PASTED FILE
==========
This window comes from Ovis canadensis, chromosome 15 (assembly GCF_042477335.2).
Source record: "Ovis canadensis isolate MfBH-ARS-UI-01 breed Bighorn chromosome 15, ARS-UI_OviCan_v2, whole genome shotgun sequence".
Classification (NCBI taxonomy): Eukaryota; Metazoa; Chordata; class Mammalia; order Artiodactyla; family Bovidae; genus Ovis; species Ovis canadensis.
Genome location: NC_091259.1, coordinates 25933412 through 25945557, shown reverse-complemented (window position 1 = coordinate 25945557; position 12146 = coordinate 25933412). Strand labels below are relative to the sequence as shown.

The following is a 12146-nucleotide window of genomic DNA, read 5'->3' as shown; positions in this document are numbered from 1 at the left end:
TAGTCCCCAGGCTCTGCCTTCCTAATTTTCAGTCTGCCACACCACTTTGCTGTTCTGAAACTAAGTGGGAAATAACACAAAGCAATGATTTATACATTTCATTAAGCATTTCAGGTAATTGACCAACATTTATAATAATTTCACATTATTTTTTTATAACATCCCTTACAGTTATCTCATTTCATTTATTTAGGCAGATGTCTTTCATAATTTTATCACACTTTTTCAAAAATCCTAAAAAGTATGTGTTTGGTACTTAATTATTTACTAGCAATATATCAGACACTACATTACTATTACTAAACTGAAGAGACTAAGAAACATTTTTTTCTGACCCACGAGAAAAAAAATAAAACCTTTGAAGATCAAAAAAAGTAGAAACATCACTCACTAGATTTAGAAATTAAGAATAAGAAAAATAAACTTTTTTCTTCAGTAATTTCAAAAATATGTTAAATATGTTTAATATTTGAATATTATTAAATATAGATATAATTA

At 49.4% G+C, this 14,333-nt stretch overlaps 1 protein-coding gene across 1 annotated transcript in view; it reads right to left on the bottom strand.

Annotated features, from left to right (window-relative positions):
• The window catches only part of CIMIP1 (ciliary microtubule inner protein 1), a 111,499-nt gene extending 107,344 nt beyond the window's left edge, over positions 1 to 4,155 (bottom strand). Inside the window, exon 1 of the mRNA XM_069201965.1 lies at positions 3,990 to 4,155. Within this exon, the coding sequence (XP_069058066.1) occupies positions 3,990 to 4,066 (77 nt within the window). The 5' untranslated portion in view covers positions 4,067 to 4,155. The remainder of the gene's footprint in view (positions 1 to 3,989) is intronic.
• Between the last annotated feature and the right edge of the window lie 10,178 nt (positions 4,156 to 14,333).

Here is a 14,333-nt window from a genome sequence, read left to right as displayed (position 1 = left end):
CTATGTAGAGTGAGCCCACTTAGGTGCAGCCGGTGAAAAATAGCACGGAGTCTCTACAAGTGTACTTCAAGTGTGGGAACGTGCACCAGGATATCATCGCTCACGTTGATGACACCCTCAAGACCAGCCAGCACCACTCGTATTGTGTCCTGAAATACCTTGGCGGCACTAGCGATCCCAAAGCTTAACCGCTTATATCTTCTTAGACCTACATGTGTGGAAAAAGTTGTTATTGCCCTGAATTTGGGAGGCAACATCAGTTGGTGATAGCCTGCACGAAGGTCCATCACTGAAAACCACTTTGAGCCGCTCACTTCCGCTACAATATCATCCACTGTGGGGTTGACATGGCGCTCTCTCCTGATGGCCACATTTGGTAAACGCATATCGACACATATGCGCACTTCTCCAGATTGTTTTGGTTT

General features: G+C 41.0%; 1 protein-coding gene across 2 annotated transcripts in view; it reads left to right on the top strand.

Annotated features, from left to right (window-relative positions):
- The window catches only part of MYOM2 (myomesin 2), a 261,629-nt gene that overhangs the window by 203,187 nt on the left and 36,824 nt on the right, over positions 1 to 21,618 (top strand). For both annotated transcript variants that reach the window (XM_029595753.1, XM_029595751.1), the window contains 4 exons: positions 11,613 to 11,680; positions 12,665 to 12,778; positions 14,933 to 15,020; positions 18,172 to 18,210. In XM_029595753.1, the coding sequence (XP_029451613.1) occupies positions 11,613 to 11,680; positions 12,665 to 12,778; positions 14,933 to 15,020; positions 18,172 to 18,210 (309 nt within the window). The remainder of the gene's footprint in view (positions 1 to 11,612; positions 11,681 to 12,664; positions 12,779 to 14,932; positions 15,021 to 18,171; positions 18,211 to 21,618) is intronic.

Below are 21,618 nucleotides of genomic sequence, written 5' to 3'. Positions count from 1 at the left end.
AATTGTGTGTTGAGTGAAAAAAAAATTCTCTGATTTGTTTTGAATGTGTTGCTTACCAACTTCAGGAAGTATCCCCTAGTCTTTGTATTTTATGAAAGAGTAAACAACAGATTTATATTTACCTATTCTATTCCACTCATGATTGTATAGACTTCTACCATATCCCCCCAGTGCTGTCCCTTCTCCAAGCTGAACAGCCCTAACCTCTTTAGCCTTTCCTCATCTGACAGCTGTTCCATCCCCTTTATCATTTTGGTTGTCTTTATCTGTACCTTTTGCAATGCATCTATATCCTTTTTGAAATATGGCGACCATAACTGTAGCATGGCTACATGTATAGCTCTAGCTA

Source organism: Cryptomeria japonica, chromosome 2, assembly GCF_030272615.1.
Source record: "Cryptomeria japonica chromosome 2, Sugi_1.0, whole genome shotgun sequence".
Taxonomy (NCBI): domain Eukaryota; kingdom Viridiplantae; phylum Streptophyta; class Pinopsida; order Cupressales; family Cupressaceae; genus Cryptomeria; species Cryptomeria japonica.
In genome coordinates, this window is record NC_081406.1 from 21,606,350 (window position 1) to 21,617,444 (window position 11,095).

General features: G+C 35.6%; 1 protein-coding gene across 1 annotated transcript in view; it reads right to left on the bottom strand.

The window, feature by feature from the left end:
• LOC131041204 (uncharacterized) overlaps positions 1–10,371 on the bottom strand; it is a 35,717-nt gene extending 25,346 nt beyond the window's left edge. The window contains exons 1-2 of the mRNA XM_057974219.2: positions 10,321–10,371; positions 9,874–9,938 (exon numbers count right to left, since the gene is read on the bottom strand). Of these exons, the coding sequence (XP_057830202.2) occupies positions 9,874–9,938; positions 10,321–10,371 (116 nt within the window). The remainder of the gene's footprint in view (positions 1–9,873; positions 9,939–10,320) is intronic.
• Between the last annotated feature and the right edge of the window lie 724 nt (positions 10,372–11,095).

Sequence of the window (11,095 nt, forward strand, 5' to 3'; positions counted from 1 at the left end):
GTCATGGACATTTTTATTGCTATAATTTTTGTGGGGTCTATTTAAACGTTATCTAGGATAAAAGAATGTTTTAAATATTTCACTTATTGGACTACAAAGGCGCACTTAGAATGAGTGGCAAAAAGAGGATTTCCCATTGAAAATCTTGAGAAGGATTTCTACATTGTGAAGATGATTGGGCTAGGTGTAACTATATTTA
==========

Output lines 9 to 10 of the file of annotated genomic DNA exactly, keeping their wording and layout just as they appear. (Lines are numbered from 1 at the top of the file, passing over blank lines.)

• The window catches only part of CIMIP1 (ciliary microtubule inner protein 1), a 111,499-nt gene extending 107,344 nt beyond the window's left edge, over positions 1 to 4,155 (bottom strand). Inside the window, exon 1 of the mRNA XM_069201965.1 lies at positions 3,990 to 4,155. Within this exon, the coding sequence (XP_069058066.1) occupies positions 3,990 to 4,066 (77 nt within the window). The 5' untranslated portion in view covers positions 4,067 to 4,155. The remainder of the gene's footprint in view (positions 1 to 3,989) is intronic.
• Between the last annotated feature and the right edge of the window lie 10,178 nt (positions 4,156 to 14,333).